Bioethics Blogs

Morning Sickness Associated with Lower Miscarriage Risk


During the first trimester of pregnancy, many women experience what’s commonly known as “morning sickness.” As distressing as this nausea and vomiting can be, a team of NIH researchers has gathered some of the most convincing evidence to date that such symptoms may actually be a sign of something very positive: a lower risk of miscarriage.

In fact, when the researchers studied a group of women who had suffered one or two previous miscarriages, they found that the women who felt nauseous during their subsequent pregnancies were 50 to 75 percent less likely to miscarry than those without nausea. While it’s not yet exactly clear what’s going on, the findings lend support to the notion that morning sickness may arise from key biological factors that reflect an increased likelihood of a successful pregnancy.

The study, reported recently in JAMA Internal Medicine [1], was led by Enrique Schisterman and Stefanie Hinkle of the NIH’s Eunice Kennedy Shriver National Institute of Child Health and Human Development. Their findings are based on a secondary analysis of existing data from the recently completed Effects of Aspirin in Gestation and Reproduction (EAGeR) trial. It found that aspirin might help in select cases but is not generally recommended to prevent pregnancy loss [2].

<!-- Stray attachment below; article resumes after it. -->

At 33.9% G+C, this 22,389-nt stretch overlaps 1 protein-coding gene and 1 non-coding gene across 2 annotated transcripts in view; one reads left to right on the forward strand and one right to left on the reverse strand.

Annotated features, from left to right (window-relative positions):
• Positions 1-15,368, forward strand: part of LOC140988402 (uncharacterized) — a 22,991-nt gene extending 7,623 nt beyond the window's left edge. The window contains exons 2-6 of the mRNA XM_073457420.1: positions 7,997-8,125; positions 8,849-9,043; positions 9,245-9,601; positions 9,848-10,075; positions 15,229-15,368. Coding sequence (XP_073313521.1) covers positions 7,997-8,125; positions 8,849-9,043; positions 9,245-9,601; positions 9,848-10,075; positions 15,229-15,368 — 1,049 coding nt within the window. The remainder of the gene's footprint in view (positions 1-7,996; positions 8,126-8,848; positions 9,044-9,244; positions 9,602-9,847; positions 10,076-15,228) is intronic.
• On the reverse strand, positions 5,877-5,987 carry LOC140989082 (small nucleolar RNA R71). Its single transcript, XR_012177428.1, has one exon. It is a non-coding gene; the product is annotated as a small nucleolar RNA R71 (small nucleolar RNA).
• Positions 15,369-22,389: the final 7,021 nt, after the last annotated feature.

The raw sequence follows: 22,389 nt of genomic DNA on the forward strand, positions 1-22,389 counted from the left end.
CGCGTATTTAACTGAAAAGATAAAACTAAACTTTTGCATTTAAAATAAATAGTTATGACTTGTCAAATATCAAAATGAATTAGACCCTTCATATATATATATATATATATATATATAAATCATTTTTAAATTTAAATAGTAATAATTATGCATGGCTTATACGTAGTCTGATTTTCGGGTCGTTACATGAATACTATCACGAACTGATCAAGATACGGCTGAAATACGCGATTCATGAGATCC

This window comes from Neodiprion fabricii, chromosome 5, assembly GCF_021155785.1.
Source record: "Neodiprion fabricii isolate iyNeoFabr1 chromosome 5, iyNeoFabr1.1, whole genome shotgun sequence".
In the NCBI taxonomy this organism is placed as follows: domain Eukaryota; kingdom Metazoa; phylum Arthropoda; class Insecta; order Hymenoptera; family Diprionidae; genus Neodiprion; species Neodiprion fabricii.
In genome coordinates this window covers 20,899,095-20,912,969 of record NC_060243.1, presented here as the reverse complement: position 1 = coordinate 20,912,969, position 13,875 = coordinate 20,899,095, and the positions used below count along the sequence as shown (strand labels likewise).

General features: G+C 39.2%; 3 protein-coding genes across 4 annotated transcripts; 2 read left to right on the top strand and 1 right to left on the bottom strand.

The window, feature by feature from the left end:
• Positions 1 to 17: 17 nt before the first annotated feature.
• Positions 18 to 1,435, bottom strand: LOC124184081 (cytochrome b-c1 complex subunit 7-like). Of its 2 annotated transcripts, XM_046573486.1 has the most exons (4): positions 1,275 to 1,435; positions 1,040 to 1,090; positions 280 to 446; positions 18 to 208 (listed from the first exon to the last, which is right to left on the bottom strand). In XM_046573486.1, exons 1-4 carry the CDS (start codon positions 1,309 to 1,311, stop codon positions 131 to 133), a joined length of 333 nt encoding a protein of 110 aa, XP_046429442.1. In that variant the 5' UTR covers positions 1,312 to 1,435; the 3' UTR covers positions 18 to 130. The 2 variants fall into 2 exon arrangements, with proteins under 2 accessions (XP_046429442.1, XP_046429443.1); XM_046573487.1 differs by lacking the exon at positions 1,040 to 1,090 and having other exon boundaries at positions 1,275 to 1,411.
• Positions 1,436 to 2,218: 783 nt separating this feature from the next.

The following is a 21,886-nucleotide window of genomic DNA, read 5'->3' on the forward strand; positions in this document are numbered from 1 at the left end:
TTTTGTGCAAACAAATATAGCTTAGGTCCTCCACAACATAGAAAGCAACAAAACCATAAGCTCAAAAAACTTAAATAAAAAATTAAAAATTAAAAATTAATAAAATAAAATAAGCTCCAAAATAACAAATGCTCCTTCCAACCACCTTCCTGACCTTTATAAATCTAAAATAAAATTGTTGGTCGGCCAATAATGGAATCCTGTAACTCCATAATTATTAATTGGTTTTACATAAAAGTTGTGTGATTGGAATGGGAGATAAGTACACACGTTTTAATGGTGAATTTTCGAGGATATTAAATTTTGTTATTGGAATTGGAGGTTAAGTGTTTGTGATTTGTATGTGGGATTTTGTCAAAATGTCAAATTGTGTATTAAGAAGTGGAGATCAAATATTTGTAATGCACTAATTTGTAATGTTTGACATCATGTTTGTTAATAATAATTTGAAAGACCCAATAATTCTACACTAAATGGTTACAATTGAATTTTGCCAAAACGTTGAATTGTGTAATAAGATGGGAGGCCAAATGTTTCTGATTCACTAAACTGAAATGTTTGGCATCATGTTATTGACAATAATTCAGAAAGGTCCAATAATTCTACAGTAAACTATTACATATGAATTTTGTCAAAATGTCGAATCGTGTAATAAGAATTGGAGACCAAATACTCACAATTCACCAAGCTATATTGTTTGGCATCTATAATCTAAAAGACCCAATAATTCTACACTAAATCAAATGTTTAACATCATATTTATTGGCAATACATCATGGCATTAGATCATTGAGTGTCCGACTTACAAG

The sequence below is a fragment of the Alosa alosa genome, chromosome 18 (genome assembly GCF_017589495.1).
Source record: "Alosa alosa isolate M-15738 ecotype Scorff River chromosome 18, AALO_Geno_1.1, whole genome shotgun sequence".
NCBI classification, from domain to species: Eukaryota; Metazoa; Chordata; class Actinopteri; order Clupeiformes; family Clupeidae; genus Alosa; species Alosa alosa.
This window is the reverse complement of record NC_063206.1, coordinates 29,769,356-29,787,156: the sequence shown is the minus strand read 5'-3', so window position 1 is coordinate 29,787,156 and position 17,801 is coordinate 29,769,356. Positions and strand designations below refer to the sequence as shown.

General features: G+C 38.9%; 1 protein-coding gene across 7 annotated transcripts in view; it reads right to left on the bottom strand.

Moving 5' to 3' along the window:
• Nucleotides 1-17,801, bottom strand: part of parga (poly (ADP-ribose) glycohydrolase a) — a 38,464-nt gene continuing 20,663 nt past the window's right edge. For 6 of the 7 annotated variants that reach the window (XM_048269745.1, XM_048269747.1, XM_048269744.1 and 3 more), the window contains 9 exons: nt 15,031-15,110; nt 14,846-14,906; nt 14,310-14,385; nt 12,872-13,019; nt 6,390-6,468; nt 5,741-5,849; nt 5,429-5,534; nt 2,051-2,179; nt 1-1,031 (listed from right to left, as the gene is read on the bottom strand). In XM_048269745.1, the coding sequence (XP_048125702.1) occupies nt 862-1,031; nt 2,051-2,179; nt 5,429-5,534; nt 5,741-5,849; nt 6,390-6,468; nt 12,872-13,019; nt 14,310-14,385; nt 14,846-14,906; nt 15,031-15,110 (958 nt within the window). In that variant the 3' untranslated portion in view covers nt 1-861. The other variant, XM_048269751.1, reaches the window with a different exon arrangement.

While other studies have looked at the effects of morning sickness on the risk of miscarriage, most have been limited to pregnancies lost late in the first trimester or thereafter. That’s one of the ways in which the EAGeR study is noteworthy. It enrolled 1,228 women who had one or two previous miscarriages and followed them for up to six menstrual cycles as they tried to become pregnant again.

The views, opinions and positions expressed by these authors and blogs are theirs and do not necessarily represent that of the Bioethics Research Library and Kennedy Institute of Ethics or Georgetown University.